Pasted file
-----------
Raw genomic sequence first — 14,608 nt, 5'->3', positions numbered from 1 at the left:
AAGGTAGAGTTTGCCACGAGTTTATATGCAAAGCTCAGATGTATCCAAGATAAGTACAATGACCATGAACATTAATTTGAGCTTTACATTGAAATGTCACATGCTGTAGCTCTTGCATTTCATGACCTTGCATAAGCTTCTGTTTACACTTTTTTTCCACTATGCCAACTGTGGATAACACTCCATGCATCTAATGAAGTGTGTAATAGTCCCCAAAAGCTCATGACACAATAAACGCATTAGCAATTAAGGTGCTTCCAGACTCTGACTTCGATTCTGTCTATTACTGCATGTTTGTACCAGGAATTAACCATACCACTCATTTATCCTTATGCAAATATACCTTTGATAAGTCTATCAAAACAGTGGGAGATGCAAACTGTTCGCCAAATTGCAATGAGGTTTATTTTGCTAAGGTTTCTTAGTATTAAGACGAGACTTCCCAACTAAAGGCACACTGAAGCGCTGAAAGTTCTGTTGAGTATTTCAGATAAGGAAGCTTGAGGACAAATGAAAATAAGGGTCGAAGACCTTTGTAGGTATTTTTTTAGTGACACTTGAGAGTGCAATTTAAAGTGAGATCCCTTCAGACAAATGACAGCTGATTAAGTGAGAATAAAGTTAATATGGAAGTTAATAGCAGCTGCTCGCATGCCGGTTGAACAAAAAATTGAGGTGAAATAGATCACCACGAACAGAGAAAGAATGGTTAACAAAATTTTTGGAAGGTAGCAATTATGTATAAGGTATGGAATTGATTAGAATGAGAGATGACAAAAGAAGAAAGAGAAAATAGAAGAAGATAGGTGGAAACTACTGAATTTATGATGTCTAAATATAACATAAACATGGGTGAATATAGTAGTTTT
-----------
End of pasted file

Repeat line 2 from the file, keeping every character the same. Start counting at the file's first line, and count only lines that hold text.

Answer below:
AAGGTAGAGTTTGCCACGAGTTTATATGCAAAGCTCAGATGTATCCAAGATAAGTACAATGACCATGAACATTAATTTGAGCTTTACATTGAAATGTCACATGCTGTAGCTCTTGCATTTCATGACCTTGCATAAGCTTCTGTTTACACTTTTTTTCCACTATGCCAACTGTGGATAACACTCCATGCATCTAATGAAGTGTGTAATAGTCCCCAAAAGCTCATGACACAATAAACGCATTAGCAATTAAGGTGCTTCCAGACTCTGACTTCGATTCTGTCTATTACTGCATGTTTGTACCAGGAATTAACCATACCACTCATTTATCCTTATGCAAATATACCTTTGATAAGTCTATCAAAACAGTGGGAGATGCAAACTGTTCGCCAAATTGCAATGAGGTTTATTTTGCTAAGGTTTCTTAGTATTAAGACGAGACTTCCCAACTAAAGGCACACTGAAGCGCTGAAAGTTCTGTTGAGTATTTCAGATAAGGAAGCTTGAGGACAAATGAAAATAAGGGTCGAAGACCTTTGTAGGTATTTTTTTAGTGACACTTGAGAGTGCAATTTAAAGTGAGATCCCTTCAGACAAATGACAGCTGATTAAGTGAGAATAAAGTTAATATGGAAGTTAATAGCAGCTGCTCGCATGCCGGTTGAACAAAAAATTGAGGTGAAATAGATCACCACGAACAGAGAAAGAATGGTTAACAAAATTTTTGGAAGGTAGCAATTATGTATAAGGTATGGAATTGATTAGAATGAGAGATGACAAAAGAAGAAAGAGAAAATAGAAGAAGATAGGTGGAAACTACTGAATTTATGATGTCTAAATATAACATAAACATGGGTGAATATAGTAGTTTT